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Afghan Talks Seem Only Road to Peace
Daring Taliban attack at a 5-star hotel in Kabul reveals new threats
Daud Khan (aimalkhan)     Print Article 
Published 2008-01-21 04:13 (KST)   
The Taliban attack last week at a five-star hotel in Kabul, the fortified capital of Afghanistan, reveals that not everything is OK despite the presence and hot pursuit of militants by the NATO-led International Security Assistance Force (ISAF) and the US-led Coalition troops.

Seven people, including foreigners, were killed in a daring assault on the Serena Hotel by armed men. The attack at the heavily guarded facility in the heart of the city, where foreign dignitaries and nongovernmental organization personnel often stay and hold ceremonies, raised many eyebrows and disclosed the hollowness of claims of improving security by the Afghan government and its foreign backers.

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The attack was followed by a report from a foreign NGO that said the battle with the Taliban was just beginning instead of coming to an end. Although the militants have suffered numerous setbacks recently -- the recapture of Musa Qala district in volatile Helmand province by Afghan and foreign troops; the elimination of Taliban support bases in the districts of Panjwayee and Zherai in Kandahar by NATO troops; the killing of scores of insurgents in the southeastern provinces of Khost, Paktia and Paktika -- the Taliban still seem to be an organized force.

The voices of reconciliation with the militants, active since the US-led invasion in late 2001, have gained momentum in recent weeks.

Last week a delegation of Afghan elders from the eastern provinces called on President Hamid Karzai to discuss various options for peace, including a suggestion that negotiations be held with the Taliban.

This is not the first time that the voice of peace came from a quarter of Afghan society. Earlier, British troops, in an understanding with local elders, entered into a truce with the militants in Musa Qala district. The truce, reached in February 2007, held fast until last month when NATO and Afghan troops regained control of Musa Qala following a joint operation by militants.

The first step taken by the government was the appointment of a former Taliban commander as chief of the district. In a similar move, a former mujahideen commander was nominated as chief of the lawless Andar district in Ghazni province, located some 90 mile south of Kabul.

During private discussions, the need for reconciliation with the Taliban militants has been recognized by Afghan officials. However, they say the Karzai government has had to look for a green signal from its foreign backers, especially the United States.

"[Whether] voluntary or involuntary any effort to distance the Taliban from the negotiation process will not augur well in bringing peace and stability to the war-torn Afghanistan," said Habibullah Rafi, researcher and analyst.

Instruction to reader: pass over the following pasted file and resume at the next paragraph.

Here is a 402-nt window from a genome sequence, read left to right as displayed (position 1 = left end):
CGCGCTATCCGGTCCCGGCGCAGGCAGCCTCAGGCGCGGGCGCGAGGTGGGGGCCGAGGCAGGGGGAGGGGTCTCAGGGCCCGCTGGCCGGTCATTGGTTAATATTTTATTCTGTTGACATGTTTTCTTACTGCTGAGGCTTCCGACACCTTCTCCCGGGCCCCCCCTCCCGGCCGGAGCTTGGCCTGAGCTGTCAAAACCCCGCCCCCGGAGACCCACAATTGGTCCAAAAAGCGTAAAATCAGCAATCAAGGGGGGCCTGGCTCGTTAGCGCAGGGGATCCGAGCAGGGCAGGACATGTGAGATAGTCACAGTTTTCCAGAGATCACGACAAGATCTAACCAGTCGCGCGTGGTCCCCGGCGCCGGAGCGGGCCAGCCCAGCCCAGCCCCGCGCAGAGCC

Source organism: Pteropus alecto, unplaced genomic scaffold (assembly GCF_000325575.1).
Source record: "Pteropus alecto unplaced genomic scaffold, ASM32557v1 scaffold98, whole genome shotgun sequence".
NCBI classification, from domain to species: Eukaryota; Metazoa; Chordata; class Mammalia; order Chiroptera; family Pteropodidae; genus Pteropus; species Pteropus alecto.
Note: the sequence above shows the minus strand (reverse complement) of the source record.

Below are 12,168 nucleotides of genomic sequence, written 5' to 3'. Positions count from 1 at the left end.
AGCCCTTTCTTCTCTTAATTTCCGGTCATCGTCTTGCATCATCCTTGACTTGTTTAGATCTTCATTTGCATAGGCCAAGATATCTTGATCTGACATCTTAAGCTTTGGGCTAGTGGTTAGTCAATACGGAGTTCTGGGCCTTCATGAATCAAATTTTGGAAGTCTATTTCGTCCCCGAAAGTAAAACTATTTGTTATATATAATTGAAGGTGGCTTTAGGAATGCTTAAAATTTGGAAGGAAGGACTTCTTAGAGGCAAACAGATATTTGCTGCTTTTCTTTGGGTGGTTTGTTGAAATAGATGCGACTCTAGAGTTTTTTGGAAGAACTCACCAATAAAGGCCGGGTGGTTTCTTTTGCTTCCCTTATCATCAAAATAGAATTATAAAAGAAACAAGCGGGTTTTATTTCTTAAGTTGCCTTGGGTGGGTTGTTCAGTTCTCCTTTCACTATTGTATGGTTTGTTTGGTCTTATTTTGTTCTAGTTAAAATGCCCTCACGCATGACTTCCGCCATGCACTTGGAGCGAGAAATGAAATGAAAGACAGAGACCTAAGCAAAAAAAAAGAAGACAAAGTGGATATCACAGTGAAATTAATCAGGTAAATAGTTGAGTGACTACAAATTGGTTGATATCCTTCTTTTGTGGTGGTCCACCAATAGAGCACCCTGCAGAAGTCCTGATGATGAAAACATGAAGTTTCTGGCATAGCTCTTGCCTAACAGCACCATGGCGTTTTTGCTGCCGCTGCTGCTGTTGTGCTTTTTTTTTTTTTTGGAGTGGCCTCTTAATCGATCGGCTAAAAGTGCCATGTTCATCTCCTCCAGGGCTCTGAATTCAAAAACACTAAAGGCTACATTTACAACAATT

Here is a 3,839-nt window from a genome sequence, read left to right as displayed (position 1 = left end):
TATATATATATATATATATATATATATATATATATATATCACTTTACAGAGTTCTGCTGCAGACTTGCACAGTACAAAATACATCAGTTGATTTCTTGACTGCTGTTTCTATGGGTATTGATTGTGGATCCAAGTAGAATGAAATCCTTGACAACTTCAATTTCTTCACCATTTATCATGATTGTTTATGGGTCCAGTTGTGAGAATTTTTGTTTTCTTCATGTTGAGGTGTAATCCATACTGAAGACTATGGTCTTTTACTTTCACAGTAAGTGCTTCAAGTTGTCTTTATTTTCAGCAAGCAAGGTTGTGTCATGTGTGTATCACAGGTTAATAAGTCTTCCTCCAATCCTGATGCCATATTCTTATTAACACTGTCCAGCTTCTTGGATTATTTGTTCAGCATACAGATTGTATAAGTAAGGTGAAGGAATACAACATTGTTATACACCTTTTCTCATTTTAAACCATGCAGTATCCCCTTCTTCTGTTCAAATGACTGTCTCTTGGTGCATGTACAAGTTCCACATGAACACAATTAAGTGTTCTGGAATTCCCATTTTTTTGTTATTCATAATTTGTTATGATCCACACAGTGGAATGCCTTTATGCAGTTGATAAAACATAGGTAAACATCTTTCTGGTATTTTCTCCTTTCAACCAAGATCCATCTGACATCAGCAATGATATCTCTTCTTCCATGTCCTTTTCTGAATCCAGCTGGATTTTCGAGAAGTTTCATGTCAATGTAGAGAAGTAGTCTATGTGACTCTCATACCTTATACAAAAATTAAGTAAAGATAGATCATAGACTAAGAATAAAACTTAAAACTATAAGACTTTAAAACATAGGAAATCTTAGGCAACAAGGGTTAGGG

According to Rafi, the Taliban draw their support from rural areas, mainly in the south where the government and the welfare organizations have little access. That void is being filled by the militants and their supporters, which explains why the Afghan government and the foreign troops have failed to eliminate the Taliban despite an all-out effort over the past six years.

Sustained, the Taliban are staging a come back and challenging the writ of the government in areas close to Kabul such as the provinces of Maidan Wardak and Ghazni in the south, Logar in the southeast and Parwan and Kapisa in the north.

The attack at the Serena Hotel inside Kabul, the main base for nearly 48,000 foreign troops, signifies that the Taliban threat is real. Facilities such as ministries, governmental offices, foreign restaurants and guesthouses and even foreign embassies and missions are not safe.

A majority of analysts here believe that two and a half decades of war have embittered Afghan citizens, inculcating a deep sense of deprivation and insecurity. Since the government and foreign troops have failed for six years to overcome the Taliban insurgency, it seems unlikely they will be able to control it in future. Hence, the best option seems to be to call the militants to talks and work out a negotiated settlement.

The Taliban gain strength with each passing day, militarily and otherwise. Meanwhile, Afghan citizens face becoming casualties in military operations, unemployment in the backward areas, the non-availability of basic necessities, large-scale corruption in governmental and nongovernmental organizations and last, but not the least, the unchallenged presence of warlords in all parts of the country challenging the authority of the government.
©2008 OhmyNews
Other articles by reporter Daud Khan

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